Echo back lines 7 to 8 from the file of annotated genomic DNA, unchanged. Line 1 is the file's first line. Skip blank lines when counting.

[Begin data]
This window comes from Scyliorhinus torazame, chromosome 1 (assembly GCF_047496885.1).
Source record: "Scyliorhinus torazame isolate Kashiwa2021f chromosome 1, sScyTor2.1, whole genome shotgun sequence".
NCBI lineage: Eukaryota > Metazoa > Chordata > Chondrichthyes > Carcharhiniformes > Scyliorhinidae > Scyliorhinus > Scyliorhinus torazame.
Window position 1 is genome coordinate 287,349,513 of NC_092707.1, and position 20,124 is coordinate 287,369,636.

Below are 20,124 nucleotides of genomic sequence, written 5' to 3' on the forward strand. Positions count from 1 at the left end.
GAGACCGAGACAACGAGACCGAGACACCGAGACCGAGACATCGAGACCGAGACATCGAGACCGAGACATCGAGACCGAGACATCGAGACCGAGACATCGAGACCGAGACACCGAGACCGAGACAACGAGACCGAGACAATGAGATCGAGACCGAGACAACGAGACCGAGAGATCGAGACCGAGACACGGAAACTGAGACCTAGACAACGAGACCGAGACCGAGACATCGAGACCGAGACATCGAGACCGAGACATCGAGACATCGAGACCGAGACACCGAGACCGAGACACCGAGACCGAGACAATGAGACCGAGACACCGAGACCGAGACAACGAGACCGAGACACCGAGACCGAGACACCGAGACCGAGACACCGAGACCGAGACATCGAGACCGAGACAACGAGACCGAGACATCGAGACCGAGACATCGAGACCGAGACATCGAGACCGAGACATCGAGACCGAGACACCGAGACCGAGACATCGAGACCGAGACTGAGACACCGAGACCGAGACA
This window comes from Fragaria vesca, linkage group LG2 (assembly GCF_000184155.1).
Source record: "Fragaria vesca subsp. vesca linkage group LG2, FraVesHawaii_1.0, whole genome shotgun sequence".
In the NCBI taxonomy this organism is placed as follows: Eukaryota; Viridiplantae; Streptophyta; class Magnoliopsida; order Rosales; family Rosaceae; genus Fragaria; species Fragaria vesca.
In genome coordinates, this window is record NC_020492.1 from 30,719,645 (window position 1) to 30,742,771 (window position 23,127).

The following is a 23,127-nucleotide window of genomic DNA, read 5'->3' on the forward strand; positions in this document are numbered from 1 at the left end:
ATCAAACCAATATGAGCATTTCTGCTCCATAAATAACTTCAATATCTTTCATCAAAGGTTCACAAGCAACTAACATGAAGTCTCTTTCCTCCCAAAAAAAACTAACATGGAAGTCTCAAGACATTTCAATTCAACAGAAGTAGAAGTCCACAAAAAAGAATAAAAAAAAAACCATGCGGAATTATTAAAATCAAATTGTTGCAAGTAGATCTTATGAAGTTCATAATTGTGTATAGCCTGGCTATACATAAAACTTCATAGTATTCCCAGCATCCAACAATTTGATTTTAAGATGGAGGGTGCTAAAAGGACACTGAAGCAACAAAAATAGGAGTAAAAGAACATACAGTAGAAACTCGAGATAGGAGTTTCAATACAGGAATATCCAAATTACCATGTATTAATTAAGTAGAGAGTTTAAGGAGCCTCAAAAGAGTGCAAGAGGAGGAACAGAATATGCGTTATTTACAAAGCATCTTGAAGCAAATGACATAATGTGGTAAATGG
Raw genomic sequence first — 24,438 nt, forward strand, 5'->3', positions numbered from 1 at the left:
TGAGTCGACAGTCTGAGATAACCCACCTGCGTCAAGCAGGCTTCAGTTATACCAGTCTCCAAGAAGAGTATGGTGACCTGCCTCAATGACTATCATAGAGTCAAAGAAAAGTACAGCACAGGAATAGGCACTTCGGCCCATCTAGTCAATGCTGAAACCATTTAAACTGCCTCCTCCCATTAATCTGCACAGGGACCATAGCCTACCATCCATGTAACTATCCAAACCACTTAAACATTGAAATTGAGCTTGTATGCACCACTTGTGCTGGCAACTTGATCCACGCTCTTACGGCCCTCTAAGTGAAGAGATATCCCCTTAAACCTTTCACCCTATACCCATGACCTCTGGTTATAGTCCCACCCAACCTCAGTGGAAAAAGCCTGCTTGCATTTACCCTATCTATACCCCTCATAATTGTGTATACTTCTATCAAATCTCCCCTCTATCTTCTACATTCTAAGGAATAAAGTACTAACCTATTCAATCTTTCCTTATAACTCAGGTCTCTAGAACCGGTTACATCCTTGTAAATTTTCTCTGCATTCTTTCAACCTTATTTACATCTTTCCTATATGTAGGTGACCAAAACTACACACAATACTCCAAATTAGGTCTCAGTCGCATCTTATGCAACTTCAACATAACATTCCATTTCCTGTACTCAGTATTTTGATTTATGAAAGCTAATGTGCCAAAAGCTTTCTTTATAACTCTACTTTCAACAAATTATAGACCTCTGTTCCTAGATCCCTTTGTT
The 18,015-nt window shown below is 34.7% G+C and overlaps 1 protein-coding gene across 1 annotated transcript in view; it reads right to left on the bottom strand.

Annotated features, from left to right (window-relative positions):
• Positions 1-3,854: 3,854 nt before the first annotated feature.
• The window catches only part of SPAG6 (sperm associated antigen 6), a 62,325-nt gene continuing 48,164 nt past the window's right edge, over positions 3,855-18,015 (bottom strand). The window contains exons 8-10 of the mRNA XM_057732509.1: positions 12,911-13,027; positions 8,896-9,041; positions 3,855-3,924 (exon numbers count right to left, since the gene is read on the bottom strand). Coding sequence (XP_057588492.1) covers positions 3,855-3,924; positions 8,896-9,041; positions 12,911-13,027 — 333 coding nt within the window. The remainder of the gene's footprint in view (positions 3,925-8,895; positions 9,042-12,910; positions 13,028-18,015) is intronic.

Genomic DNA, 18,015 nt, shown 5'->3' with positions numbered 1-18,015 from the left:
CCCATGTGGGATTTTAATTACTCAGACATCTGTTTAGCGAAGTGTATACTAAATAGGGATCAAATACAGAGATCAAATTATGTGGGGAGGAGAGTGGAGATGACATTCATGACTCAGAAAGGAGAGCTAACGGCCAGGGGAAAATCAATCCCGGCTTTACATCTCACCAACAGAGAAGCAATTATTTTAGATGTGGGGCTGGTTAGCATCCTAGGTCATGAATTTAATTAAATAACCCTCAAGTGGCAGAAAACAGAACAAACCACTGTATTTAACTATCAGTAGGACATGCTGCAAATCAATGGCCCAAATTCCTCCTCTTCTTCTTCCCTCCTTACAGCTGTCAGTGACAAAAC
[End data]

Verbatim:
This window comes from Fragaria vesca, linkage group LG2 (assembly GCF_000184155.1).
Source record: "Fragaria vesca subsp. vesca linkage group LG2, FraVesHawaii_1.0, whole genome shotgun sequence".